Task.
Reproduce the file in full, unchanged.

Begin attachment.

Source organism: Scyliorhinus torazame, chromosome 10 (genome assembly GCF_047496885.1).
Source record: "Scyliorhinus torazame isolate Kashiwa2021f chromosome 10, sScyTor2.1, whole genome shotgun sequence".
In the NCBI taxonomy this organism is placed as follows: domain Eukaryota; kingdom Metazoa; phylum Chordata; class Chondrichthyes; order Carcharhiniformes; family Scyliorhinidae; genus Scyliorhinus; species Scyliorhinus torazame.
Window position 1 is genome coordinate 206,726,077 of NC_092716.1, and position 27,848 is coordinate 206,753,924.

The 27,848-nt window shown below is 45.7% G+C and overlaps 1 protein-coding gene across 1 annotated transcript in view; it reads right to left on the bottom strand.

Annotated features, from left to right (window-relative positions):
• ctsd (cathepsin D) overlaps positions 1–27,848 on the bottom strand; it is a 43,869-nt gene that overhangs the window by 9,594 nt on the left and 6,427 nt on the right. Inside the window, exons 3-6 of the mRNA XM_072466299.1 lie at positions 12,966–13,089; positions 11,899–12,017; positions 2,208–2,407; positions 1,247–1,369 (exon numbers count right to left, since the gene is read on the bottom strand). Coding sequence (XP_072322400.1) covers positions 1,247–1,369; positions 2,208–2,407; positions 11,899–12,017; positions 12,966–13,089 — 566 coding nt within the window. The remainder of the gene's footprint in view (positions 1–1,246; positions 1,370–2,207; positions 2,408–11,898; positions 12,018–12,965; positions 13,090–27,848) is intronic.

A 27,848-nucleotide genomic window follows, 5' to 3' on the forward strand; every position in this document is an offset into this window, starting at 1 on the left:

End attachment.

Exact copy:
Source organism: Scyliorhinus torazame, chromosome 10 (genome assembly GCF_047496885.1).
Source record: "Scyliorhinus torazame isolate Kashiwa2021f chromosome 10, sScyTor2.1, whole genome shotgun sequence".
In the NCBI taxonomy this organism is placed as follows: domain Eukaryota; kingdom Metazoa; phylum Chordata; class Chondrichthyes; order Carcharhiniformes; family Scyliorhinidae; genus Scyliorhinus; species Scyliorhinus torazame.
Window position 1 is genome coordinate 206,726,077 of NC_092716.1, and position 27,848 is coordinate 206,753,924.

The 27,848-nt window shown below is 45.7% G+C and overlaps 1 protein-coding gene across 1 annotated transcript in view; it reads right to left on the bottom strand.

Annotated features, from left to right (window-relative positions):
• ctsd (cathepsin D) overlaps positions 1–27,848 on the bottom strand; it is a 43,869-nt gene that overhangs the window by 9,594 nt on the left and 6,427 nt on the right. Inside the window, exons 3-6 of the mRNA XM_072466299.1 lie at positions 12,966–13,089; positions 11,899–12,017; positions 2,208–2,407; positions 1,247–1,369 (exon numbers count right to left, since the gene is read on the bottom strand). Coding sequence (XP_072322400.1) covers positions 1,247–1,369; positions 2,208–2,407; positions 11,899–12,017; positions 12,966–13,089 — 566 coding nt within the window. The remainder of the gene's footprint in view (positions 1–1,246; positions 1,370–2,207; positions 2,408–11,898; positions 12,018–12,965; positions 13,090–27,848) is intronic.

A 27,848-nucleotide genomic window follows, 5' to 3' on the forward strand; every position in this document is an offset into this window, starting at 1 on the left: